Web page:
Jan 08, 2013 03:56AM

4170 Rick wrote: "Stephen wrote: "My biggest problem is that, besides constantly complaining about their various poor health, the old people don't think or act like any old people I know.

First, there is no point..."


Well said Rick. Old people are just that, people who have got older. Sometimes, through physiological reasons, they may have some functions that are impaired, but old people are the same as any other people. Too often, they marginalised, patronised and treated like an alien species. Scalzi realises that inside, that old man is a young one.
Sep 08, 2012 09:42AM

4170 Jim wrote: "September 28th, 935: Saint Wenceslaus ducks and narrowly avoids being assassinated by his brother. The event becomes immortalized in the song lyric: "Good King Wenceslaus looked out and that's what..."

Hehehe! Now I will always substitute those lyrics whenever I hear that song.
Sep 07, 2012 10:25AM

4170 Can't agree Rick. You say that bad writing, excluding technicalities like bad grammar, consists of things like bad plot and flat characterisations. The very classification of good and bad plots, flat and round characterisation is subjective. What you consider bad plotting, I might not. Beauty is in the eye of the holder.
Sep 05, 2012 01:47AM

4170 Talking of reviews and criticism, this article depresses me.
http://www.guardian.co.uk/books/2012/...
Sep 04, 2012 03:48PM

4170 There is nothing objective about it. It is a subjective opinion, not shared by many.
Sep 04, 2012 03:47PM

4170 Rick wrote: "Well said Mary. Obviously there are some people who can come to Casablanca fresh and still fall in love with it (hi Derek!) but none of us can see it with the same eye as those people who first saw..."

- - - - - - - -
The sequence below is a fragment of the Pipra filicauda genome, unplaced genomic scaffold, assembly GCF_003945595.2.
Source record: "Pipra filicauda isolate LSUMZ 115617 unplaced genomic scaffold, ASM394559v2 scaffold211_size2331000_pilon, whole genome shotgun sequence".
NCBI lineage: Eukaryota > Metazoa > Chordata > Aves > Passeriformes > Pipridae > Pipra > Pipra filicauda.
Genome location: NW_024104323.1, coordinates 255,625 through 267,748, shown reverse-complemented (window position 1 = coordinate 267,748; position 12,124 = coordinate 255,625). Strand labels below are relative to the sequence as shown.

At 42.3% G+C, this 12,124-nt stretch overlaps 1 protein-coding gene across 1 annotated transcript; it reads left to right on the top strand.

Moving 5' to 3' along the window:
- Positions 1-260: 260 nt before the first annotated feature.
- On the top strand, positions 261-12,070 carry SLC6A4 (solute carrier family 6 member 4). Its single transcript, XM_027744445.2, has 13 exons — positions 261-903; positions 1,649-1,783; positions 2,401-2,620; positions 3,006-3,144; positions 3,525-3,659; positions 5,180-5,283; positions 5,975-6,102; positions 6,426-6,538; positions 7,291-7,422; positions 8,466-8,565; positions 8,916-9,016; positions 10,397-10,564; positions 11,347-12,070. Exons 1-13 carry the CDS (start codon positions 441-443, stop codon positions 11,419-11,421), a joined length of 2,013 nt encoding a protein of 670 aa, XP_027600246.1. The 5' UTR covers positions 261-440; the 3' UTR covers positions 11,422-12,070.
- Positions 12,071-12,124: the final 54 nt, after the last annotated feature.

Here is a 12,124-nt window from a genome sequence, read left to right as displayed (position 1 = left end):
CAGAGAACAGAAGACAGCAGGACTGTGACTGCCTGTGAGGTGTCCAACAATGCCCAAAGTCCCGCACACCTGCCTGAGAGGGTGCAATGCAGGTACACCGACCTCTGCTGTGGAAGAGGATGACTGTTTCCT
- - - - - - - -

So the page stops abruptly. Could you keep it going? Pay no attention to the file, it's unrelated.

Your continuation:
Agree with you all the way Rick. I also think that any readers opinion on any given book/author is as valid if they have read fewer books and do not have academic qualifications/ badges/ medals or similar. I also take any other persons opinion on what is good writing and what is bad writing with a pinch of salt. It can only be a subjective judgement. If I think someone's writing is good then it is. For me. Of course, I think I know bad writing when I see it. The thing is, other unreasonable uneducated philistines sometimes disagree with me. How dare they?
Sep 03, 2012 12:02PM

4170 Tamahome wrote: "Anyone read Michael J. Sullivan?"

Yes, and I cannot recommend the Riryia series highly enough. Superb characters, terrific story which unfolds wonderfully and has a hugely satisfying ending.
If you thought you were falling out of love with the Fantasy genre, these books will refresh that romance.
Aug 27, 2012 12:00PM

4170 Ah thanks very much, would never have guessed that but thought it had to with altering old work. Come to think of it I like 'altering old work' better. Much easier for dumbos like me. God, retroactive continuity Is an ugly mouthful, no wonder it's shortened.
Aug 27, 2012 10:02AM

4170 Sean wrote: "Always read in publication order, and never touch a prequel written more than ten years after the original -- it almost always signals that the author is going to retcon stuff from the earlier work..."

Sorry, simpleton's question, what does 'retcon' mean please?